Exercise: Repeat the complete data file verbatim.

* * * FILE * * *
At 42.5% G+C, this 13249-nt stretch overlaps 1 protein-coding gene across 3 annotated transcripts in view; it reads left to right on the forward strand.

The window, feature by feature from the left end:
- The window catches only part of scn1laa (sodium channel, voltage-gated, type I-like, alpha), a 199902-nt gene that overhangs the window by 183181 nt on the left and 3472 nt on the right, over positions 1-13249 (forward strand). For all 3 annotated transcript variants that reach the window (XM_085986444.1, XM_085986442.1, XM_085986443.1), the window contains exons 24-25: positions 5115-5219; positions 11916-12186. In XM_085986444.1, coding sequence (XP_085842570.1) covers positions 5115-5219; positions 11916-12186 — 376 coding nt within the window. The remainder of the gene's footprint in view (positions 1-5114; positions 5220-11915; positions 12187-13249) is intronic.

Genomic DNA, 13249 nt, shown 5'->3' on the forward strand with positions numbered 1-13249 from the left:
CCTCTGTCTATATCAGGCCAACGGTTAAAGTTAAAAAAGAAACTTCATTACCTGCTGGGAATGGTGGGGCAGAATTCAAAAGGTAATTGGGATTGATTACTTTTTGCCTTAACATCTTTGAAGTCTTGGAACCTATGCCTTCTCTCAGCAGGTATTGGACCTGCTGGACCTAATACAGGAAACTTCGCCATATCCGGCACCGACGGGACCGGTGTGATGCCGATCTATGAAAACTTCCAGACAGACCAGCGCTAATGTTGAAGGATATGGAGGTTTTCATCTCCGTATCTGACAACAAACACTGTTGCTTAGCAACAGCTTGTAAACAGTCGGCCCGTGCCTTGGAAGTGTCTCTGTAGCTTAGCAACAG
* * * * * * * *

At 42.5% G+C, this 13249-nt stretch overlaps 1 protein-coding gene across 3 annotated transcripts in view; it reads left to right on the forward strand.

The window, feature by feature from the left end:
- The window catches only part of scn1laa (sodium channel, voltage-gated, type I-like, alpha), a 199902-nt gene that overhangs the window by 183181 nt on the left and 3472 nt on the right, over positions 1-13249 (forward strand). For all 3 annotated transcript variants that reach the window (XM_085986444.1, XM_085986442.1, XM_085986443.1), the window contains exons 24-25: positions 5115-5219; positions 11916-12186. In XM_085986444.1, coding sequence (XP_085842570.1) covers positions 5115-5219; positions 11916-12186 — 376 coding nt within the window. The remainder of the gene's footprint in view (positions 1-5114; positions 5220-11915; positions 12187-13249) is intronic.

Genomic DNA, 13249 nt, shown 5'->3' on the forward strand with positions numbered 1-13249 from the left:
CCTCTGTCTATATCAGGCCAACGGTTAAAGTTAAAAAAGAAACTTCATTACCTGCTGGGAATGGTGGGGCAGAATTCAAAAGGTAATTGGGATTGATTACTTTTTGCCTTAACATCTTTGAAGTCTTGGAACCTATGCCTTCTCTCAGCAGGTATTGGACCTGCTGGACCTAATACAGGAAACTTCGCCATATCCGGCACCGACGGGACCGGTGTGATGCCGATCTATGAAAACTTCCAGACAGACCAGCGCTAATGTTGAAGGATATGGAGGTTTTCATCTCCGTATCTGACAACAAACACTGTTGCTTAGCAACAGCTTGTAAACAGTCGGCCCGTGCCTTGGAAGTGTCTCTGTAGCTTAGCAACAG